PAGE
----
In the words of Salt-N-Pepa’s iconic 1991 hit: let’s talk about sex, baby. We speak to three industry experts in Asia about the stigmas surrounding self-pleasure, and how we can start normalising conversations on sex

When it comes to conversations surrounding the birds and bees in Singapore—and for the most part, in Asia—talking openly about such topics remains largely frowned upon. In our conservative society, bringing up the topic of sex can often seem almost as taboo as doing the act in itself. 

“In the modern world, we are caught between layers of influence that impact the way we have conversations around sex, our genitals, and in turn, vaginal health. These layers could be external (from cultural, racial and religious influences, to your upbringing, peers and media around you), or internal (your past experiences and how you make decisions based on those experiences),” shares Andrea Tan, a certified sexual wellness and relationship coach.

One of the many taboo topics includes conversations concerning self-pleasure, which in turn hinders sexual empowerment. A recent study by Womanizer found that the masturbation gap—a term coined to reference the rate that which those who identify as male and female masturbate—between both genders in Singapore is at 79%. On average, men in Singapore masturbate 136 times per year. Women do it 28 times.

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But while the disparity remains, there has been a notable mindset shift within the past few years. Sex toys are now stocked on the shelves of mainstream retailers, while online sales have also peaked—especially during the lockdown period of the Covid-19 pandemic. 

According to Meryl Lim, founder of online sex toy retailer Good Vibes, which markets itself as a “beginner-friendly focused brand that offers a curated range of toys for women starting their pleasure journey”, sales increased nearly five-fold in 2021 during the lockdown.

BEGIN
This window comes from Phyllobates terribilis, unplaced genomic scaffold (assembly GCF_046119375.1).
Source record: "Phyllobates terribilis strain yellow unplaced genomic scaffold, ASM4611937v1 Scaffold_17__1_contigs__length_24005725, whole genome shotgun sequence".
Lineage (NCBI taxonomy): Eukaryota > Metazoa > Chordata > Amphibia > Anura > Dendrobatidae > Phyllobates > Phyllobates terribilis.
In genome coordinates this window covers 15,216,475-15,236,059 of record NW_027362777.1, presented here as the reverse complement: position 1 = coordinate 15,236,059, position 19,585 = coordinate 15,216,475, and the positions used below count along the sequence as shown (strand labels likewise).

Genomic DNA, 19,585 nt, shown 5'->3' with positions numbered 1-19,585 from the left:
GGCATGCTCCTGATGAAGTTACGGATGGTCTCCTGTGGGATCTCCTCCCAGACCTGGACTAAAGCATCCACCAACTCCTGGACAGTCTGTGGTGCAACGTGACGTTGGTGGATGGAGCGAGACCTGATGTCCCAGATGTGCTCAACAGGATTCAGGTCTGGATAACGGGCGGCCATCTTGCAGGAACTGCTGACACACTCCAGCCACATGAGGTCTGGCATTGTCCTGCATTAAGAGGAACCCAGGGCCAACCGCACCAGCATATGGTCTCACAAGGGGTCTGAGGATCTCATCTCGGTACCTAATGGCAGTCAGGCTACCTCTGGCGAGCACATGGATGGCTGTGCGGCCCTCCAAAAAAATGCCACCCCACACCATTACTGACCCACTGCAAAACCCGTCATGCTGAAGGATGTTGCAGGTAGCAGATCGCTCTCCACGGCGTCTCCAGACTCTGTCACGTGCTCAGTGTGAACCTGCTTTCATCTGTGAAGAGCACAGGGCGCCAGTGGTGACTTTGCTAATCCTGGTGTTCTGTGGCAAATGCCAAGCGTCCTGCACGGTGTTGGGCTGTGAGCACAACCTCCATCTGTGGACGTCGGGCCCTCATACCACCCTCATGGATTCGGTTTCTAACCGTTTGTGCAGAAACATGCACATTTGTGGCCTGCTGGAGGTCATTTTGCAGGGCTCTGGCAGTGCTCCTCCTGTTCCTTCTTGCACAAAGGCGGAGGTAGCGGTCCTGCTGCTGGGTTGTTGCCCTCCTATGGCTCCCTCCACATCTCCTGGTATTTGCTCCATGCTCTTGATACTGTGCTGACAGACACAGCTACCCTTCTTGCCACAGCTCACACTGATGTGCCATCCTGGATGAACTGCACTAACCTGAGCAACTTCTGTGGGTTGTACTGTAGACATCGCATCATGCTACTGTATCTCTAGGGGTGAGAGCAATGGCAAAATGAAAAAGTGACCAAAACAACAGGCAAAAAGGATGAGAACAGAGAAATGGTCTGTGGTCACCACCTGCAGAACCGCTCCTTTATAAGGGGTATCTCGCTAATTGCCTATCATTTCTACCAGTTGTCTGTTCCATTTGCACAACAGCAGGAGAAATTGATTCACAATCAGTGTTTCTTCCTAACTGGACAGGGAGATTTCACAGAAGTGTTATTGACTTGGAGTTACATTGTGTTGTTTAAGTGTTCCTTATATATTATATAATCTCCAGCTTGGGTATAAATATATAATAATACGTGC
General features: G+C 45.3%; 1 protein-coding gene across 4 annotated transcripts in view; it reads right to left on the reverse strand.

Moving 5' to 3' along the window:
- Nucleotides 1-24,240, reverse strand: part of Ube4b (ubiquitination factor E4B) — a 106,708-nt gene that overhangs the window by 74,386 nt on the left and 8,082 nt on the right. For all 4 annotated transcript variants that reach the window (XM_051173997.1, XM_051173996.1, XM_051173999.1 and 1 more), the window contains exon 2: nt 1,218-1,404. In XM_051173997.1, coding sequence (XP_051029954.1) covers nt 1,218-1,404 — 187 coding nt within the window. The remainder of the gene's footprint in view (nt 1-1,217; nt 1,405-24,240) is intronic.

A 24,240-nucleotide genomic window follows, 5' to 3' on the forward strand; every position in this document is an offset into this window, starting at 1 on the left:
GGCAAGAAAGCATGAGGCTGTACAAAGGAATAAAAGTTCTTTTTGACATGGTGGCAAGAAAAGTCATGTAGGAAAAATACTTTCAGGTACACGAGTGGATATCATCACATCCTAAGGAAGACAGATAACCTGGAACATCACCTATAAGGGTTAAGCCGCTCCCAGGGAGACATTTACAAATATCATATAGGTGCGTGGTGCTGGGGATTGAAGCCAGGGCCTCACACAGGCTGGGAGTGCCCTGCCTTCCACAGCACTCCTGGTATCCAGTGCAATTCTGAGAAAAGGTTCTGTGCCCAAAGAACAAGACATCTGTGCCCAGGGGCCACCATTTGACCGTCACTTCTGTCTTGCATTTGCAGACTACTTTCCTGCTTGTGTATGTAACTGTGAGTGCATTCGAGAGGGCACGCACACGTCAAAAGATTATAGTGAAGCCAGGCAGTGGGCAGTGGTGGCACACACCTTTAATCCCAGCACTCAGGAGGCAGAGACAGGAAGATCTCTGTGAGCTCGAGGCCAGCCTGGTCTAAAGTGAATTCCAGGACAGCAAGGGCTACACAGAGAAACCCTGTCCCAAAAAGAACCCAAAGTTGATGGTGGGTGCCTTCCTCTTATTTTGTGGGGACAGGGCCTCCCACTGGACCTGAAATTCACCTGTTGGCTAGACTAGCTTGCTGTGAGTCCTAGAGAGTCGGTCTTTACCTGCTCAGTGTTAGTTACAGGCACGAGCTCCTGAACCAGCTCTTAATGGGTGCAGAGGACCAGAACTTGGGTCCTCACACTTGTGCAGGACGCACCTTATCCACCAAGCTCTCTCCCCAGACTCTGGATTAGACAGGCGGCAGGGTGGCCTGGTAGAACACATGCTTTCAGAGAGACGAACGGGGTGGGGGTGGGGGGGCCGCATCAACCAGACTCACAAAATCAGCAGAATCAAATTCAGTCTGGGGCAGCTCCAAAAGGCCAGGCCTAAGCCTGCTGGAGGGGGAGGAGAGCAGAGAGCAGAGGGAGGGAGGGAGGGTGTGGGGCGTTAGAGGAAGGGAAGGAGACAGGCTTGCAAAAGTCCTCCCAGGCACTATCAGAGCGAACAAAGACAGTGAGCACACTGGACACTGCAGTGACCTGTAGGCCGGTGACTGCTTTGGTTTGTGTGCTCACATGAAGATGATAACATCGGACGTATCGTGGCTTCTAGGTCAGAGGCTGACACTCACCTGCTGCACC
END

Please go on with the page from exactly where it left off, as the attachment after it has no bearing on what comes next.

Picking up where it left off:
“We are more than just a brand that sells sex toys,” asserts Lim, who’s also the co-founder of Apogee Collective, the parent company for Good Vibes and local women-forward e-commerce store Hedonist. The company, founded in 2021, aims to have diverse sexual wellness brands under its belt for a range of pleasure seekers. “Our mission is to help people explore their sexuality without any shame or judgement, and most importantly, to encourage everyone to stop apologising for how they feel. It’s all part of being human.”

We caught up more with Tan, Lim, as well as Viv Kan, a Hong Kong-based mindfulness and corporate wellness coach and former TEDx speaker, as they delve candidly into topics surrounding sexual empowerment, sexual wellness and how one can stay attuned to their body and desires.

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On why it’s important to normalise conversations on self-pleasure

“With the stigmas about sex and pleasure, most people find it more comfortable searching for answers about it on the internet. But sometimes, such information can be misinforming and that can put more pressure on young people to think or act a certain way; which can be harmful in developing their views on future sexual experiences,” notes Lim. “By normalising such conversations, you allow more room for a deeper connection with yourself and with your partner on an emotional and physical level.” 

She acknowledges that bringing up such topics is never easy, but also points out that many would be surprised by how many people would be able to relate once you take the first step. “Staying silent leaves room for your critical inner voices to fester, but the more you talk about it with your partner, confide in a close friend, or speak to a therapist, the better you’d feel about yourself and your sexuality.”

Kan concurs with Lim. She highlights that the more open conversations there are about sexuality and self-pleasure, the more natural such topics will be in the future. “Sexuality is in our nature and pleasure is our birthright,” she asserts. “When my clients open up about their intimacy struggles, there are often tears because they’ve never told anyone about their pain and feelings of disconnect. We need to hold a safe space for each other to freely express what’s innate to us as human beings with an open mind without judgment.”

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On how one can initiate such conversations

The start is always the hardest, and it’s important to keep an open mind, says Kan. “There isn’t enough education or conversation around sexuality and vaginal health, and our parents never received that education either. Because we’ve been conditioned to think a certain way, we need to be consciously aware of the way we judge ourselves and others,” she advises.